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Engineering Program Growth with Mesh Network Collaboration

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2015 ASEE Annual Conference & Exposition


Seattle, Washington

Publication Date

June 14, 2015

Start Date

June 14, 2015

End Date

June 17, 2015





Conference Session

Engineering Physics & Physics Division Technical Session 2

Tagged Division

Engineering Physics & Physics

Page Count


Page Numbers

26.638.1 - 26.638.29



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Paper Authors


Hank D. Voss Taylor University

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Dr. Hank D. Voss, Taylor University
Dr. Hank D. Voss received his Ph.D. in Electrical Engineering from University of Illinois in 1977.
He then worked for Lockheed Palo Alto Research Laboratories prior to coming to Taylor University
in 1994. He is currently a Professor of Engineering and Physics at Taylor University. Some of the
courses that he regularly has taught include Principles of Engineering, Intro to Electronics, Statics, Advanced Electronics, Jr. Engineering Projects, FE Review, Control Systems, Fundamentals of Space Flight Systems, Astronomy, and Sr. Capstone Sequence. He was Department Chair for six years in the start-up of the Engineering Physics program.

He enjoys mentoring undergraduate students in aerospace, sensors, and energy-related research projects. Some of the research areas include spacecraft nano-satellite technologies, satellite payload instrumentation, High Altitude research Platform (HARP) experiments, wave particle interactions in space, spaceflight X-ray imagers, construction and renewable energy engineering and architecture, and philosophy of science. Dr. Voss has worked as PI on many NASA, Air Force, Navy, NSF, and DOE research grants and has published over 120 scientific papers., Phone 765 998 4843 or 765 618 3813

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Scott Henry Moats Crown College


Bill Chapman University of Arizona

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Dr. Bill Chapman, Associate Professor of Systems at Taylor University
Dr. Chapman is the Director of Systems at Taylor University. He is also involved with the nano-satellite senior design project as an advisor.
Prior to that he worked for 34 years at Raytheon Missile Systems in various systems engineering and chief engineering roles. He retired as the Director of Technology and Research.
His primary research area is Systems Theory. He has published over 20 papers, authored 2 text books and received 4 patents.

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Engineering Growth with Mesh Network CollaborationAbstractSmall Colleges and Universities (SCU) are an untapped resource for holistic EngineeringEducation, creative entrepreneurial “big ideas”, and growth of national science, technology,engineering, and math (STEM) literacy in a competitive global market. This paper helps toclarify and examine some of the tradeoffs for existing and proposed two, four, and 5 year SCUengineering programs and suggest ways to support future growth and quality of existingprograms with proven adaptive mesh network architecture.While existing SCU Engineering Physics Programs have many advantages over largeengineering schools they may be weaker in the number of class offerings, the number ofavailable ABET BS majors, the number of department distinctive capacities, low upper classenrollments, ample facilities and equipment, job opportunities and fairs, and documentationoverhead. In addition there are a number of weakly connected 3+2 programs, transfer programs,2 yr. Engineering Technology programs and non-accredited programs.SCU engineering programs may efficiently adapt to a stronger paradigm in education that resultsin lower program cost, improved learning, improved social STEM awareness, and new growth ofmore SCU engineering programs with implementation of some program standardization, hybridclasses, and use of a mesh network communication protocol (articulation agreements). New 2-year SCU engineering programs (2yr Nodes) increase STEM awareness on their campus whilebecoming feeder schools for main 4 yr Node schools with articulation agreements. Five casestudies were undertaken in the context of hybrid curriculum programs in a SCU consortium.A baseline 2 year freshman and sophomore curriculum program is proposed based on casestudies, on research, and on alumni questionnaires. Based on a decade of SCU EngineeringPhysics teaching experience it was also found enabling to give closure to the 2yr programcurriculum with a sophomore type “Cornerstone” class called “Principles of Engineering”. Thisintegrative class is essential for students to be effective in the workforce as an EngineeringTechnologist sophomore applicant, as a competitive summer intern applicant, as a transfer intoa specific Engineering major, and overall early awareness of ABET a-k outcomes. Studentsobtain job ready skills and project abilities in 2 yrs that can greatly leverage their learning andfocus through summer internships.Our recent six year ABET assessment of our engineering physics program indicated that 2 of our3 major strengths were the summer practicums /internships success and the comprehensive realworld challenge design projects. Using a collaboration mesh network strategy coupled withremote technology and proven teaching strengths a more efficient program is planned for pilottesting within some consortium schools for further feasibility assessment. 12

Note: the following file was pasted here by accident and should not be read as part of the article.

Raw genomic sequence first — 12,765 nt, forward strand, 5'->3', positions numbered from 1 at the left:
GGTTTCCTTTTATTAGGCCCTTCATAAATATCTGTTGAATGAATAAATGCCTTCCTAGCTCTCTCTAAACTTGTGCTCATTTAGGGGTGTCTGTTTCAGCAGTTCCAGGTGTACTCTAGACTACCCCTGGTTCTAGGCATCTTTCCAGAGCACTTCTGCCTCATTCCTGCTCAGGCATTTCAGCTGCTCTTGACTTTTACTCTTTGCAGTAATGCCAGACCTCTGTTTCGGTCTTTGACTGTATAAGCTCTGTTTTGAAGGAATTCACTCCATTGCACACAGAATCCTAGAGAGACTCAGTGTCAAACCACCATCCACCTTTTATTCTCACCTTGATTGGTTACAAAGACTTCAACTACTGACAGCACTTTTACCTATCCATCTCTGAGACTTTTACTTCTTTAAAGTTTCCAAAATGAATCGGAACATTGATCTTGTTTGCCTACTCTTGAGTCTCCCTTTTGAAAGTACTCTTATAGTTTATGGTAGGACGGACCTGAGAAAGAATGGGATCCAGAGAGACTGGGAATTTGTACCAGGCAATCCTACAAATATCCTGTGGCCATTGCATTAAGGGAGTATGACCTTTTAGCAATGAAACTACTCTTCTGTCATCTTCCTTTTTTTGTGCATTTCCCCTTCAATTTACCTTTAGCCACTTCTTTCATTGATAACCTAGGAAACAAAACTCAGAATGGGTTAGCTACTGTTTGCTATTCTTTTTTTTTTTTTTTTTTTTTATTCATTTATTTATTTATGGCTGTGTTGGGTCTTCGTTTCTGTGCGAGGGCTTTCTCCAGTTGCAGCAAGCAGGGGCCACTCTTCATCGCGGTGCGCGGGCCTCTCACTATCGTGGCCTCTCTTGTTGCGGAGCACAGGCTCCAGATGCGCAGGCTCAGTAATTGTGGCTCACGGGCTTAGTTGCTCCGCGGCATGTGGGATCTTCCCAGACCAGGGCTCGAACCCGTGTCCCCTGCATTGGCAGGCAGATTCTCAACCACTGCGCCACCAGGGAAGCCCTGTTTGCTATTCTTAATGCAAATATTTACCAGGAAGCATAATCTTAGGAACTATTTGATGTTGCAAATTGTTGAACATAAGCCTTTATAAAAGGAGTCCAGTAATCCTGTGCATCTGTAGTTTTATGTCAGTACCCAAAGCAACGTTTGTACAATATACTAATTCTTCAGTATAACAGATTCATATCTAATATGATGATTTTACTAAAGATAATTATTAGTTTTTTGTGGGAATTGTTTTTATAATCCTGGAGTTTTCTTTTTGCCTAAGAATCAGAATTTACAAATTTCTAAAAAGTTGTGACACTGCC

Voss, H. D., & Moats, S. H., & Chapman, B. (2015, June), Engineering Program Growth with Mesh Network Collaboration Paper presented at 2015 ASEE Annual Conference & Exposition, Seattle, Washington. 10.18260/p.23976

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